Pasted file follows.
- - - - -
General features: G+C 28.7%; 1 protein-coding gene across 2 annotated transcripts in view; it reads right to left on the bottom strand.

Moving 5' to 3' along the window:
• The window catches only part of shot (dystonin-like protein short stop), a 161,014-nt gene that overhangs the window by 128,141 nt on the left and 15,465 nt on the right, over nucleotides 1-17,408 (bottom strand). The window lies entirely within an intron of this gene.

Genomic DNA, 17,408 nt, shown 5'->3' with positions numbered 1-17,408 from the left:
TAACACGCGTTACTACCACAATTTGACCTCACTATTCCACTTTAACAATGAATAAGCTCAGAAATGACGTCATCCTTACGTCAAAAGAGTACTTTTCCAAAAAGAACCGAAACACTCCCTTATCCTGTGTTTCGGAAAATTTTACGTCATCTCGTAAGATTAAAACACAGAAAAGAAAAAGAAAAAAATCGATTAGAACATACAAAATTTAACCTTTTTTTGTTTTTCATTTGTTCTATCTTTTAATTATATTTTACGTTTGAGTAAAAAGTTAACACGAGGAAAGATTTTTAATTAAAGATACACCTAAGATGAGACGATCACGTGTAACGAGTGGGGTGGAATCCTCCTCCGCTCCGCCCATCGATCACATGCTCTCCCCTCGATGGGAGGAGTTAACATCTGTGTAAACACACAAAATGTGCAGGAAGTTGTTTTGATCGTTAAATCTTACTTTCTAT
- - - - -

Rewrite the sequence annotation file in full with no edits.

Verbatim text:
General features: G+C 28.7%; 1 protein-coding gene across 2 annotated transcripts in view; it reads right to left on the bottom strand.

Moving 5' to 3' along the window:
• The window catches only part of shot (dystonin-like protein short stop), a 161,014-nt gene that overhangs the window by 128,141 nt on the left and 15,465 nt on the right, over nucleotides 1-17,408 (bottom strand). The window lies entirely within an intron of this gene.

Genomic DNA, 17,408 nt, shown 5'->3' with positions numbered 1-17,408 from the left:
TAACACGCGTTACTACCACAATTTGACCTCACTATTCCACTTTAACAATGAATAAGCTCAGAAATGACGTCATCCTTACGTCAAAAGAGTACTTTTCCAAAAAGAACCGAAACACTCCCTTATCCTGTGTTTCGGAAAATTTTACGTCATCTCGTAAGATTAAAACACAGAAAAGAAAAAGAAAAAAATCGATTAGAACATACAAAATTTAACCTTTTTTTGTTTTTCATTTGTTCTATCTTTTAATTATATTTTACGTTTGAGTAAAAAGTTAACACGAGGAAAGATTTTTAATTAAAGATACACCTAAGATGAGACGATCACGTGTAACGAGTGGGGTGGAATCCTCCTCCGCTCCGCCCATCGATCACATGCTCTCCCCTCGATGGGAGGAGTTAACATCTGTGTAAACACACAAAATGTGCAGGAAGTTGTTTTGATCGTTAAATCTTACTTTCTAT